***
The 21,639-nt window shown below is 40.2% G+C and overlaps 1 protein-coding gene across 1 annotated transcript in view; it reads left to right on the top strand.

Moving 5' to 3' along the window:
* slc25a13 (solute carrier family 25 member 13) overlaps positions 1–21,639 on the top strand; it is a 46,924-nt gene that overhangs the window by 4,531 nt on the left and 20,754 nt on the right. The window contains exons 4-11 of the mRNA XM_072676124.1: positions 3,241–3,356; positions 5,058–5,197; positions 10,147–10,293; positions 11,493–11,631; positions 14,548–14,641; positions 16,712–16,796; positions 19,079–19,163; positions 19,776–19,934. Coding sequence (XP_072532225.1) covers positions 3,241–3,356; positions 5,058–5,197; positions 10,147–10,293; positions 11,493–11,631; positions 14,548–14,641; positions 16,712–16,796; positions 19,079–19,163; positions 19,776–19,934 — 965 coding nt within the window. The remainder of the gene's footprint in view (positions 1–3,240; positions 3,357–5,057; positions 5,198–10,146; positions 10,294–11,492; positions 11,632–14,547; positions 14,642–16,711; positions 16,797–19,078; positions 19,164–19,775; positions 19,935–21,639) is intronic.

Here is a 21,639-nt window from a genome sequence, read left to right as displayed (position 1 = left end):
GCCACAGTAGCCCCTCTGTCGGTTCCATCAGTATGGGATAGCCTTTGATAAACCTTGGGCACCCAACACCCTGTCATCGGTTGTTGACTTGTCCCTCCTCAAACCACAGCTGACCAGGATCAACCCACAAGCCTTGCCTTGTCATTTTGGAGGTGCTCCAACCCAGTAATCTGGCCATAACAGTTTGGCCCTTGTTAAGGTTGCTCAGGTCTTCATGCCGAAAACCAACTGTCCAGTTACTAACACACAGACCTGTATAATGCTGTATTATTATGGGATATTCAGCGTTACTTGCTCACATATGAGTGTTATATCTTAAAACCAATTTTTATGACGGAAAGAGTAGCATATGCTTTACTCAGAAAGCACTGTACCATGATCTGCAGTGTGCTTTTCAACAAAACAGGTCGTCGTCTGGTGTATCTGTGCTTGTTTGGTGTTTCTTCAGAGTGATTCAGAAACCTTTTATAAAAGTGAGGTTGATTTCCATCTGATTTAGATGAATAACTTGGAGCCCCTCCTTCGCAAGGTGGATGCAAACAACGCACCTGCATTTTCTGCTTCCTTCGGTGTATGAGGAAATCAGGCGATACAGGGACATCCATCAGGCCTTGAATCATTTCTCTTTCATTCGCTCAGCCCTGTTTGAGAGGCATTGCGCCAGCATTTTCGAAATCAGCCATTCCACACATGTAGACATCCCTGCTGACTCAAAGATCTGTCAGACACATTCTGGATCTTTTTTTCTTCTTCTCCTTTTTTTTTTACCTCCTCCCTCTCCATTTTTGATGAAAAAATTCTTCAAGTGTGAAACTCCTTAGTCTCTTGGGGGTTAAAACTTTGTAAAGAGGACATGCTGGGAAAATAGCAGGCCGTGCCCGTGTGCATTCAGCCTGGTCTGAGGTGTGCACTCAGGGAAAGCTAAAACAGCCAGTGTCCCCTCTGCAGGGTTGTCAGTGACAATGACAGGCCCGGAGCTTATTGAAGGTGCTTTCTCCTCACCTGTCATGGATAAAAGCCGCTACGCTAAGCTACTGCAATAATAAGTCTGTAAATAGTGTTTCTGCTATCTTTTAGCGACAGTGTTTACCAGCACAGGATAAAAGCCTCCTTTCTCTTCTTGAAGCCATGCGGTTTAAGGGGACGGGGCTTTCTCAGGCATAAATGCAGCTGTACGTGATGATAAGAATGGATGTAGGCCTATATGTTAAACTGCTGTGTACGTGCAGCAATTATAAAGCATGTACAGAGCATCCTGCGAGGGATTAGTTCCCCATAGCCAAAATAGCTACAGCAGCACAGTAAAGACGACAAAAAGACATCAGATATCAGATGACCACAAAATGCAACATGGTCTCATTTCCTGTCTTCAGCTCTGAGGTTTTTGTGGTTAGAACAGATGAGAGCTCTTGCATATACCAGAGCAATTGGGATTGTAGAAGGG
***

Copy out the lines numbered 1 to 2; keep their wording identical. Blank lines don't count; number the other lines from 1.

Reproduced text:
The 21,639-nt window shown below is 40.2% G+C and overlaps 1 protein-coding gene across 1 annotated transcript in view; it reads left to right on the top strand.

Moving 5' to 3' along the window: